Centre for Extragalactic Astronomy

Information for Laptop users

Support information
Try contacting nigel.metcalfe@durham.ac.uk for information. We have experience of Fedora and Kubuntu linux (as well as WindowsXP) and some limited MacOSX experience.
Specific support pages:
If you are desperate then there are usually a few old Group-owned laptops lying around which will probably suffice for powerpoint presentations etc. See Lindsay Borrero.
The University insurance policy does NOT cover personal property - only laptops owned by the University are covered. Even then, the excess on theft from an unlocked room is currently £1,100, so for practical purposes most laptops are not going to be covered. For theft by forced entry, or other claims, such as accidental damage, the excess in only £275, so you might recover some money. See the University Procurement insurance - computers for more information.
If you are buying a laptop with University money you must go through the procurement system - you cannot just buy on-line and claim the money back. All computing purchases now have to be undertaken by the CIS - in many cases they have recommended suppliers which must be used unless a good case can be made otherwise ("it is cheaper" does not count as a good case). See Nigel Metcalfe for futher information, but note you can order the goods yourself via the physics database requisitions form.
What to do with a new Laptop
If you bring a new laptop into the department it should be safety (PAT) tested before being plugged in to the mains. This applies to personal laptops as well as departmental ones. PAT testing is done by the Physics Electronic Workshop.
Network connection is via the DU wireless network, which extends throughout the University. You will need your CIS username and password to connect to this.
Windows (& Mac) software
The University has a subscription to the Microsoft Campus Agreement which allows members of Staff to install Microsoft Office and Windows upgrades on University owned machines. See Microsoft Campus Agreement for the full rules. Copies of the MS Office disks - both Mac and Windows versions - (and certain other MS software) can be borrowed for this purpose from the Physics CIS office (room 4, ground floor). For more esoteric software you might have to go to the CIS Helpdesk (in the Bill Bryson Library). There is also a "home-use" scheme whereby staff can purchase Office or Windows upgrades for one personal machine (for work related purposes) for a nominal fee. This software must be removed if you leave the employ of the University. This agreement for private use does NOT apply to postgraduate (or undergraduate) students. In many cases, Postgraduate students can still get cheap deals on Microsoft software by purchasing through the CIS - see the (Microsoft Student Select Scheme.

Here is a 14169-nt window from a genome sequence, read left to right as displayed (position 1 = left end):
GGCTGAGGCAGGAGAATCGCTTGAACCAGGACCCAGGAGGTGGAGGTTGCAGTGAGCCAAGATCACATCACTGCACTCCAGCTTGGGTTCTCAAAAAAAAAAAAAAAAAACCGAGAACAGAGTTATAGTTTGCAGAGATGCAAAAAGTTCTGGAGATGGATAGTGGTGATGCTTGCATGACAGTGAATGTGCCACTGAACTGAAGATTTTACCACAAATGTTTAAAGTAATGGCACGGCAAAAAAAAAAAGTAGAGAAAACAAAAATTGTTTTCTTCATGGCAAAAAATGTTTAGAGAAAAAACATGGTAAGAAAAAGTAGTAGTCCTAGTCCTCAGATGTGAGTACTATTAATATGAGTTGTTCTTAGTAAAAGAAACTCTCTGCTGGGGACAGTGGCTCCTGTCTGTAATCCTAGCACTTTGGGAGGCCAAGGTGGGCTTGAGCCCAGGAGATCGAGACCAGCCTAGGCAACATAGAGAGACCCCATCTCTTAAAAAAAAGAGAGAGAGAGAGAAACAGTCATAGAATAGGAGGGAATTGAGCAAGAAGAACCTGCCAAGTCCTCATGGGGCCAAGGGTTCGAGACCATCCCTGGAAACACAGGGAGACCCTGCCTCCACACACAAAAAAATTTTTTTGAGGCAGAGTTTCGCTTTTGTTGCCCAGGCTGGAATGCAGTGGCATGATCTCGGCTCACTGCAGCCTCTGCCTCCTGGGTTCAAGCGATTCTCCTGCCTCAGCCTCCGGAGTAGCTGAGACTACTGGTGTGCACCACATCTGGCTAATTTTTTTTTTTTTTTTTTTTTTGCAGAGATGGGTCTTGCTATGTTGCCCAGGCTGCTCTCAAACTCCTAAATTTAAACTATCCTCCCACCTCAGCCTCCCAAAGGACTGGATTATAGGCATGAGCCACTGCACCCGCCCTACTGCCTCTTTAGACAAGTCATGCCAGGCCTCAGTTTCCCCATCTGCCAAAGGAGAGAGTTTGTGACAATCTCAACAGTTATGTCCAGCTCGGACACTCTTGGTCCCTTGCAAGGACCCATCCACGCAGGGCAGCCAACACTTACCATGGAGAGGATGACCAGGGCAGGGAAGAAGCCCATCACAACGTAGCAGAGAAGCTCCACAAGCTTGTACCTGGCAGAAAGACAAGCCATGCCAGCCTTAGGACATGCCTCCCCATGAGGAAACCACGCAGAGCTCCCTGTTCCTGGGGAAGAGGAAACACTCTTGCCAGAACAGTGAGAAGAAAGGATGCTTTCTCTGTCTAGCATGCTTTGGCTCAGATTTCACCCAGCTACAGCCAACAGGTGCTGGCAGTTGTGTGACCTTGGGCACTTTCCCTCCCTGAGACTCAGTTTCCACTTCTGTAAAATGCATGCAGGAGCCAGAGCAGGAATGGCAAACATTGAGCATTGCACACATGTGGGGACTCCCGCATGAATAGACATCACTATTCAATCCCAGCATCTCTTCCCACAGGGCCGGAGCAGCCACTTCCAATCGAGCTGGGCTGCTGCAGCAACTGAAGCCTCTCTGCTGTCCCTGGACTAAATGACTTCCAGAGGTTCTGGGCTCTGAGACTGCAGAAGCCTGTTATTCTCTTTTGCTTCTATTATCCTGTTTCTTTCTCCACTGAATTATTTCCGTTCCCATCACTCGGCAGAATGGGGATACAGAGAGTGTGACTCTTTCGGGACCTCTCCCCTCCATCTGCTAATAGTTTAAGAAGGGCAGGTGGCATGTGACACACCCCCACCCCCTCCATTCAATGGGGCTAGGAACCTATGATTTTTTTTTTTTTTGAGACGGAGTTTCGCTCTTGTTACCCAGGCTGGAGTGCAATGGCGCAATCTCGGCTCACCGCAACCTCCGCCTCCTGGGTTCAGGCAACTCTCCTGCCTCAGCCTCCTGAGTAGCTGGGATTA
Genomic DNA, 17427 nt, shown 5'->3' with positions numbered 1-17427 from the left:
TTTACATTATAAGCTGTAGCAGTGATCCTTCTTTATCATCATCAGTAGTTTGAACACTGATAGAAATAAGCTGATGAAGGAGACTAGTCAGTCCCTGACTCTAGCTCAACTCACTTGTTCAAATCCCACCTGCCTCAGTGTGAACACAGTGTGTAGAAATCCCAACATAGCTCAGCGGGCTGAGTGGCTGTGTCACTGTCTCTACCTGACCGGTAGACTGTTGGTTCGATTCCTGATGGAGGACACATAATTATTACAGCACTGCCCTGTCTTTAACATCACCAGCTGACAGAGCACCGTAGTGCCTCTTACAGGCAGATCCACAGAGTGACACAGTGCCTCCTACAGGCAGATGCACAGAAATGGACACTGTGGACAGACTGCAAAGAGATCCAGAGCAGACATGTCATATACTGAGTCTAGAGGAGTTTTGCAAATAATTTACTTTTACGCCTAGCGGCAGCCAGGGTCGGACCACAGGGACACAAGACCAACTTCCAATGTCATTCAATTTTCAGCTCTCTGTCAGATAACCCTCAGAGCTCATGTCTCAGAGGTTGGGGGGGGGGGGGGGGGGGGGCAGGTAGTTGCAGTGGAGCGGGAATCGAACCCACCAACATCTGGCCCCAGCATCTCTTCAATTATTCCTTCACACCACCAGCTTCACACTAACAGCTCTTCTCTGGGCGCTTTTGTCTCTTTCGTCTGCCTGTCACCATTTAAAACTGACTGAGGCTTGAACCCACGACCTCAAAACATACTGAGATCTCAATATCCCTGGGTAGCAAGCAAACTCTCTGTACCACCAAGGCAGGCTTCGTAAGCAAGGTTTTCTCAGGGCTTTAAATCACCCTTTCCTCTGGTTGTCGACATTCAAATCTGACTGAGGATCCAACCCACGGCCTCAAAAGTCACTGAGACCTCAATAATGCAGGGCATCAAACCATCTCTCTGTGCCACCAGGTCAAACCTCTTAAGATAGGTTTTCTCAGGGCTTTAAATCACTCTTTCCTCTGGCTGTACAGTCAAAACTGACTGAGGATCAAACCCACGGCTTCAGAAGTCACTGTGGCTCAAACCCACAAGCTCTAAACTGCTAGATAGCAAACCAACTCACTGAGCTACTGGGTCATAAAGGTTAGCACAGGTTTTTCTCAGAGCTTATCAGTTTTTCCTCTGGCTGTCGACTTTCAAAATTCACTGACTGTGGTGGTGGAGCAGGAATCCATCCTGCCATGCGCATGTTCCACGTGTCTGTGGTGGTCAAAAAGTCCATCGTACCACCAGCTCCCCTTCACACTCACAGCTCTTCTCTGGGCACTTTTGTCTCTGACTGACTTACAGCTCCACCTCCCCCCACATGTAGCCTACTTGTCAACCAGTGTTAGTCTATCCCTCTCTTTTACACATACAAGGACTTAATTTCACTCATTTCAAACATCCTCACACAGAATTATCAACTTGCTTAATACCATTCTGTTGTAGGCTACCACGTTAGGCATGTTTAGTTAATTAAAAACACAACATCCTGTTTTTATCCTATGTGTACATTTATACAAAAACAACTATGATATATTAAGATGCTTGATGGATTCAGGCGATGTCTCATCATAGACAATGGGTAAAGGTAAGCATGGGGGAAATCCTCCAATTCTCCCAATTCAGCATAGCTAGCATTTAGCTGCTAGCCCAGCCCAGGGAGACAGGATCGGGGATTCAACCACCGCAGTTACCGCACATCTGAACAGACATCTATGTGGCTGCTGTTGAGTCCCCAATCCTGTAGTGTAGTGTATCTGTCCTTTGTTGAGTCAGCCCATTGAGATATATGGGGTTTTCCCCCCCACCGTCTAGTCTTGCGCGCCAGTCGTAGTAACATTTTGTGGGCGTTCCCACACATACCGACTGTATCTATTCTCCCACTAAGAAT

Linux Software
There are so many different free versions of linux than we no longer recommend any. The Starlink computers use Scientific Linux. See our separate page about Fortran on Linux.
Anti-virus software
The University uses the Sophos Endpoint Security Control suite for University-owned Windows machine. This may not be useful if you take your machine away from the University, as it relies on contacting a server in the University several times a day. There are some CIS suggestions for personal machines, but nothing is provided.
Dual Boot Tips
  • You will need at least 10Gb of system space per operating system, maybe more to allow for updates. So that's 20Gb of your hard disk gone immediately!
  • Linux can now write to Windows XP (NTFS) partitions (see e.g. ntfs-3g, or Linux-NTFS). For many years this was not the case, so for older operating systems, if you going to need to transfer files between Windows and Linux, create an extra suitably sized FAT32 partition. This will become the Windows D: drive (probably!) and can be mounted read/write under Linux. Any files on here can then be manipulated by both operating systems.
Partitioning Tips
  • Upgrading Linux is not always reliable - it is often best to wipe off the old version and do a fresh re-install of the new one. It is therefore a good idea to keep anything which is not system stuff, or which you have installed privately, on separate partitions, so that you can keep them safe. In particular, make /usr/local/ a partition and put private software on there.
  • Following on from the above, if you can, always leave plenty of free space on your system partition(s), so that (hopefull) to do upgrades/reinstalls you do not have to re-partition the disk. New versions of Fedora always seem to need more space!